A Frogans site, or even a Web site, is said to be “static” when the content of its slides (or pages) is invariable. Here, the FSDL or HTML source documents that determine the site’s content, such as text, images and layout, remain unchanged and can only be modified by the site’s author.
In a dynamic site, on the other hand, content is generated using server-side scripts, so the site’s content can be influenced by data retrieved by the site’s hosting server, such as user input data, location, etc.
For a Frogans site to be dynamic, the source documents representing must be saved on the hosting server in a server scripting language format, such as PHP or ASP. These documents will include the appropriate scripts for retrieving data and for using that data to generate the appropriate FSDL code. This allows the server to process your file and to generate the FSDL document for Frogans Player to read.
This post is going to use examples in PHP. You’ll need some basic knowledge of PHP.
What time is it?
So, let’s say you want a slide in your Frogans site to display the date and time of when it opens up. The first thing to do would be to save your FSDL file with a PHP extension, instead of an FSDL extension (e.g., “home.php,” instead of “home.fsdl”). You’ll need to make sure that the XML declaration is correctly written for PHP (see here for more info).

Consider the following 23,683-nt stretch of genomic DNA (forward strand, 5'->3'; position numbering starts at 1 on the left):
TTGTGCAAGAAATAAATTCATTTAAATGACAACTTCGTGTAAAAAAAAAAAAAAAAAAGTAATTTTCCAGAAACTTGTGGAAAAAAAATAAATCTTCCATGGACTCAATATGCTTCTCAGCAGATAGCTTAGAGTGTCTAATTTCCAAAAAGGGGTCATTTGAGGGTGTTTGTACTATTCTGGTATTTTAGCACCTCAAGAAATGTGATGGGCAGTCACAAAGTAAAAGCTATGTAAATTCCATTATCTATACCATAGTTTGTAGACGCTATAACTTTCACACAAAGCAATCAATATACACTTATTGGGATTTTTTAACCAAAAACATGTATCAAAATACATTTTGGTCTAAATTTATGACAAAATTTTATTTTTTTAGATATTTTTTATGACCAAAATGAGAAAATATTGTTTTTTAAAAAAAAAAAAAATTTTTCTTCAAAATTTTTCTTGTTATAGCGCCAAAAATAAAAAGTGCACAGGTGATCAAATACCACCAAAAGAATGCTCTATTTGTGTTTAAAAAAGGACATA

You might author your Frogans slide as you would any old FSDL document, but where you want the date and time to appear, you can take advantage of PHP’s built-in date() function. For example:
<restext resid='date_time_resource' fontref='reg' size='200,60' orientation='h-ttb-ltr' > <text>The date and time is <?php echo date('D d/m/Y G:i'); ?></text> </restext> <layer resref='date_time_resource' layerid='date_time_layer' align='left-top' pos='28,10' combine='add' leapout='lead' />
Here, the resulting “date_time_layer” will display something like “The date and time is Fri 21/12/2012 00:01” (color added for emphasis).
Using user input
In the above example, the date and time came from data that was already available on the server. But let’s say that you want your content to be determined according to user input. For example, you might make several buttons that go to the same destination slide, but the content of that destination slide can be different, depending on the button that the user clicks.
Imagine that you have a slide with three buttons allowing your user to choose one of three photos to view on the next slide. You could do this using a static site, by creating a separate slide for each photo. Or you could do it by creating a dynamic site, which would generate a single slide that is capable of showing, dynamically, any one of the three photos, depending on the button that user has clicked. The discussion below shows how to create a dynamic site.
Let’s say the user wants to see the photo of a cat. Here, when the user clicks on the “cat” button, a piece of data specific to that choice (“cat”) is sent to the hosting server. When the server reads the document for rendering the new slide, that document, written a scripting language like PHP, will use that piece of data and use it for rendering the slide with the photo of a cat.
So, we’re looking at a two-step process where 1) data is sent from a Frogans slide to the server and 2) the data is recuperated for rendering a second slide.